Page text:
The Government has “missed an opportunity”, according to the waste and resources industry, which has reacted to the Government’s Waste Prevention Programme for England published yesterday (11 Dec) with little enthusiasm.
The Programme report, Prevention is Better than Cure, frames itself around the importance of reduction, redesign, re-use, repair and rethinking, and has set out initiatives such as £800,000 pledged for a two-year scheme to support communities to take forward innovative waste prevention, re-use and repair actions that are much needed.
Steve Lee, CIWM – “I suspect that many in the industry will be disappointed with this Waste Prevention Programme, but we must remember that waste prevention and resource efficiency are no less important for a lack-lustre national programme”
It also announced a new Sustainable Electrical Action Plan (SEAP), which will be developed to encourage businesses to design products to last longer, and a Postcode Locator that will help people find out where they can get things repaired or pass on things for others to buy.
However, according to the waste and resources industry, the key drivers that will move the country away from landfill and towards a society focused on prevention and re-use are still missing from the Programme.
The Welsh and Scottish Governments recently published their plans, which both featured series of annual milestones and targets to reduce waste. England’s, however – whilst it has objectives – has no targets or timescales attached.
Keep Britain Tidy
“England is often quoted as leading the way on waste and resource issues in Europe but we have seen this leadership rapidly erode since the Coalition Government took power.
“While the waste hierarchy has been enshrined in UK law, England has neglected its duties to follow it. The publication of a waste prevention programme gave an opportunity for England to demonstrate commitment to more sustainable economy. Instead it chose to discard waste prevention and instead set England on course for greater waste generation.
“Whilst there are some welcome proposals to support waste prevention for businesses and consumers, there are also important omissions in today’s announcement.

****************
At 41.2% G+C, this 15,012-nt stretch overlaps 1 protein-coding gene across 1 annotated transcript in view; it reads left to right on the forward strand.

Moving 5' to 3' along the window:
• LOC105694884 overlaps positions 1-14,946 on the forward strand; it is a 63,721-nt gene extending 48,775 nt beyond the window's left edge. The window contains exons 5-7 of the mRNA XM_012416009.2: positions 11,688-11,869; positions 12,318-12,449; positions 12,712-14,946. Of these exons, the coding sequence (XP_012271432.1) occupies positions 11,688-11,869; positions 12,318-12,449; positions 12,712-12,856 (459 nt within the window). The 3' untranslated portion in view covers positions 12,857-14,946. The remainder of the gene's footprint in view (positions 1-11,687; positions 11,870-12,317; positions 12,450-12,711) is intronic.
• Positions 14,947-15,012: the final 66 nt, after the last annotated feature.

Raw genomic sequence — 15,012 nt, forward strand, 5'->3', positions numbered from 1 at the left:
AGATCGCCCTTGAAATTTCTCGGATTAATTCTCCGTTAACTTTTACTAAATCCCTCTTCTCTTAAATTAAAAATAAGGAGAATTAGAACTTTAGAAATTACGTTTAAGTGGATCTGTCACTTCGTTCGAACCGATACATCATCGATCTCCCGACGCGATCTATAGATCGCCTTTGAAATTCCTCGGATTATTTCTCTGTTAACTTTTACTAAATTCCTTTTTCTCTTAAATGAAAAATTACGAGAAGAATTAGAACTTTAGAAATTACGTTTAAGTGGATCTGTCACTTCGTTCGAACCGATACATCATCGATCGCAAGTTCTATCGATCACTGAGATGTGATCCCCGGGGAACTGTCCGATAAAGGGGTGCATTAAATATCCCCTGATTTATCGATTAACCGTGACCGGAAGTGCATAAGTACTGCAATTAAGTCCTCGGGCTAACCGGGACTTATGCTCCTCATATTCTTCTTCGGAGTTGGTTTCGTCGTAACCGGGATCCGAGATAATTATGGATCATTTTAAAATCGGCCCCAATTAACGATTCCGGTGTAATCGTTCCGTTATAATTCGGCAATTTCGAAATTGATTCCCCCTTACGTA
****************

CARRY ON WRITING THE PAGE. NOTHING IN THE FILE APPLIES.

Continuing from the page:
“The Government has already set challenging recycling targets, but mechanisms which are crucial to the delivery of those targets are still missing. Until we stop encouraging the export of recyclates ahead of domestic processing, until we introduce incentives to incorporate the use of recycled content in new products and until we have a mandatory code of practice for materials recycling facilities we won’t have the regulatory framework to underpin a truly circular economy. Today is a missed opportunity.”
“The Plan is to be commended for being underpinned by a strong rationale, evidence base and comprehensive and well researched compelling case for waste prevention. It’s such a pity therefore that it doesn’t carry the strongest of signals and leadership position that an overarching target could have provided. We agree wholeheartedly with Government (p12) that “everyone has a stake and a part to play” but not with the view stated that ‘no single actor has responsibility or oversight’.
“We believe that Government does have the leadership role here in ensuring that stakeholders with many interests are working to a clear strategy with clear targets and shared objectives.”
Environmental Services Association:
“There are a number of interesting ideas in the Waste Prevention Plan for England which should help promote waste prevention as part of the circular economy.
“While there is much to applaud in today’s document, it remains to be seen whether Defra and WRAP have the political will and the resources to follow up all these ideas and help make them happen.”
CIWM chief executive, Steve Lee, said: “Some elements of the programme are particularly welcome, most notably the significant amount of supporting information and the signal of leadership from government in tackling blockages to investment in more resource efficient business models. However, without further work, it will not deliver the step change in society’s attitudes to resources and waste that is needed.
“We wanted to see English Government adopt a leading role in Europe, working for common standards and exploring far-reaching resource efficiency measures including taxation, new product standards, and producer responsibility mechanisms. But we see none of this in the programme.
“We wanted clear leadership by government in terms of communications to provide strong overarching messages and underpin awareness raising activities by the wide range of partners involved in waste prevention. We see a nod in that direction but not much more.
“I suspect that many in the industry will be disappointed with this Waste Prevention Programme, but we must remember that waste prevention and resource efficiency are no less important for a lacklustre national programme. This industry, together with its new partners elsewhere in the resources cycle, needs to commit to working on the basics such as data gathering and analysis, as well as driving for early wins in areas such as re-use.
This is a programme we hope will be refined and improved in the light of experience and new information, particularly from Wales and Scotland who have taken a more proactive and ambitious approach. It is time for us to learn and improve collectively rather than turning our backs because we don’t see everything we wanted in version 1.0.”
For the full CIWM statement CLICK HERE
For the Waste Prevention Programme For England CLICK HERE